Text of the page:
Psychological Abuse

Psychological abuse is a type of elder abuse and neglect that often goes unnoticed. It's easier for caregivers to hide psychological abuse. Look for signs that the elder is scared or withdrawn. People who experience elder abuse and neglect may try to self-soothe by rocking back and forth, sucking on items, or mumbling to themselves. An elder who often seems depressed, confused or suddenly loses interest in things, could be subject to elderly abuse.

Sexual Abuse

Senior caregiving is personal in nature. It requires trust between the elder and the caregiver, which develops over time. Because senior caregivers spend much time alone with elders, there is risk of sexual abuse. Those who care for elders should take note of torn or bloody clothing, especially underwear. Any bleeding from the anus, vagina, or penis that can't be medically explained is a cause for concern.

Bruises that appear on both sides of the body or around the breasts and genitals could also be signs of sexual abuse. If a senior has sudden itching or discharge, it's a good idea to ask the elder's physician to test for sexually transmitted diseases, which could indicate the presence of elder abuse.

Financial Abuse

Financial abuse often goes undetected. The best defense against financial abuse is accountability. Having more than one person manage and oversee expenses and allocations can go a long way toward protecting the wealth and estates of aging seniors.

Getting Help While Aging in Place

Home care technology has entered the senior caregiving space with gusto. Helpful senior care devices and systems are being welcomed by elders and caregivers, alike. Elders and caregivers both need support, and fortunately, there are support entities that can accommodate both the caregiver and the elder in question.

Since many elders have trouble with mobility and lack transportation options, online counseling from a licensed or certified professional is the perfect solution to supporting seniors who are experiencing isolation, depression, anxiety, or those who have other needs. Online counseling, gives elders access to a personal therapist who can offer them assistance right in their homes, where they are comfortable and relaxed.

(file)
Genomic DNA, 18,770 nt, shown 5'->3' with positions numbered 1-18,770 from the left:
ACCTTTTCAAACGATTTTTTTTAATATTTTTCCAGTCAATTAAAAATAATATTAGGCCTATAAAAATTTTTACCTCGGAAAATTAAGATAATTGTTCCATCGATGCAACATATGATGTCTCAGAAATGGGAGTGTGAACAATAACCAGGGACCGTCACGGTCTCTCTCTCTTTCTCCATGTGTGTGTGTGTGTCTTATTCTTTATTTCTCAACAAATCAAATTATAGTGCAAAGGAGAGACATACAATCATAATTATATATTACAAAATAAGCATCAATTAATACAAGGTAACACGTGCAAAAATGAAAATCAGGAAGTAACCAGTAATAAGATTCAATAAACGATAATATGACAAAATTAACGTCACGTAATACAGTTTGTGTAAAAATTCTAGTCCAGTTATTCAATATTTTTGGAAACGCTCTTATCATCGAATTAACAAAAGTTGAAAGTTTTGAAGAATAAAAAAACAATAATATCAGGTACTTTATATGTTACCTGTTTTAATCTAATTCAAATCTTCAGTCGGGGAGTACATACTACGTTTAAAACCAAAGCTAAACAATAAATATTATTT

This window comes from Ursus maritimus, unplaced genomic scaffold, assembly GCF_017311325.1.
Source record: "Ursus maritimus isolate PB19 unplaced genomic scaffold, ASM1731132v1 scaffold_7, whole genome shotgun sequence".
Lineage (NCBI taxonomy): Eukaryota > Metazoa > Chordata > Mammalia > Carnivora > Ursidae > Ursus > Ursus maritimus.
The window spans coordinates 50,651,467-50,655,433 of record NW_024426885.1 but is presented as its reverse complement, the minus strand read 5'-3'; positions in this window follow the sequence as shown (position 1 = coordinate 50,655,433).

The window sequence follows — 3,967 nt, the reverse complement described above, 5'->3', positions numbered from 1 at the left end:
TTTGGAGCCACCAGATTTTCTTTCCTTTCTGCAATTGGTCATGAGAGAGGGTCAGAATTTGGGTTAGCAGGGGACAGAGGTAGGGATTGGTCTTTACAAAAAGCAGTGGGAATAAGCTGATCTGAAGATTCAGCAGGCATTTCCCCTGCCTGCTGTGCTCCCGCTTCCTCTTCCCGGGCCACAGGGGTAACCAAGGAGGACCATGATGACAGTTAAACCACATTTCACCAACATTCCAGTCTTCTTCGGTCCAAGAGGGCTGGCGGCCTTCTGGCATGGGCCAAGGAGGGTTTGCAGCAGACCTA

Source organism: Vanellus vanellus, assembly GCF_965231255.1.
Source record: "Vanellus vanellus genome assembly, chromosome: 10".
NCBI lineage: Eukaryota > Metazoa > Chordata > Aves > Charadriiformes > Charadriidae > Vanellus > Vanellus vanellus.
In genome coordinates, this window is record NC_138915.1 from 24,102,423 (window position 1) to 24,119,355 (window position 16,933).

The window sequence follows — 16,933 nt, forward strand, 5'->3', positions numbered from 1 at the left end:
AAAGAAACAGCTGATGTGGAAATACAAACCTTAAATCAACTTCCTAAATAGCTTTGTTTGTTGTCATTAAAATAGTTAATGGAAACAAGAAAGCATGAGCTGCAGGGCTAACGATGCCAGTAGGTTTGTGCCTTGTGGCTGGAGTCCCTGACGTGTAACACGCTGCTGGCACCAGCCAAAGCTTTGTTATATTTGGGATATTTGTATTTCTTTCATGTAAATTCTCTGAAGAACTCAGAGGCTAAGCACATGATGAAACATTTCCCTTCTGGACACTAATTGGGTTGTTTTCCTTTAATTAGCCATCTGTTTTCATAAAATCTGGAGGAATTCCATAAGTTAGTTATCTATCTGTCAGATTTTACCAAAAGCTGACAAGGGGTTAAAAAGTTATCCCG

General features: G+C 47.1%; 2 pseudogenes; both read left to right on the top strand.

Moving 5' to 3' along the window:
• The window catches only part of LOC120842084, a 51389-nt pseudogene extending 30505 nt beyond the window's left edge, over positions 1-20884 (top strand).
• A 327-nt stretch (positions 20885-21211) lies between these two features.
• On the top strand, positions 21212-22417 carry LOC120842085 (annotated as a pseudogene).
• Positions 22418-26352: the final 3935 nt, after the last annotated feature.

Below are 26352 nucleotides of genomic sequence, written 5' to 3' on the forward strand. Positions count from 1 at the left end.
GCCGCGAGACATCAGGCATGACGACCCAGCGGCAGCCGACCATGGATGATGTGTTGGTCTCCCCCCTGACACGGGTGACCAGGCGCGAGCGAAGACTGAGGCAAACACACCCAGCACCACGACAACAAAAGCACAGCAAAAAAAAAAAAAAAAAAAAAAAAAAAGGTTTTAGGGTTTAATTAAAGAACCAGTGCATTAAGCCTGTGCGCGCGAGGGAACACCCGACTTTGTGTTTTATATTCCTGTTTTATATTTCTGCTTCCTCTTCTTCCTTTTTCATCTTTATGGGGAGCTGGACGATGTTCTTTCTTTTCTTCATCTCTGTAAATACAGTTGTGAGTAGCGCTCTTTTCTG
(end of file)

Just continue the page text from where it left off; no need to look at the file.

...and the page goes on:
Have you considered that online counseling can help ease the stress of senior caregivers? When a senior is taking a nap or off to a doctor appointment with another caretaker, it's a perfect time for a session with an online counselor to talk about stress reduction techniques and suggestions for making caregiving more meaningful and enjoyable.

Counseling can also help seniors and their caregivers work out any relationship difficulties.

Celebrate World Elder Abuse Awareness Day by Caring for the Caregiver

The International Network for the Prevention of Elder Abuse and the World Health Organization at the United Nations combined to establish World Elder Abuse Awareness Day yearly on June 15th. The purpose of this day is to promote a better understanding and awareness of the demographics that affect elder abuse and neglect.

No one is immune to the effects of elder abuse and neglect, including family caregivers. Seniors and their caregivers can commemorate this day by giving themselves the gift of self-care. Online counseling gives them the opportunity to do that by meeting them right where they are.

Helpful mental health resources delivered to your inbox
For More Help and Support With Abuse.
Speak with a Licensed Abuse Counselor Today!
The information on this page is not intended to be a substitution for diagnosis, treatment, or informed professional advice. You should not take any action or avoid taking any action without consulting with a qualified mental health professional. For more information, please read our terms of use.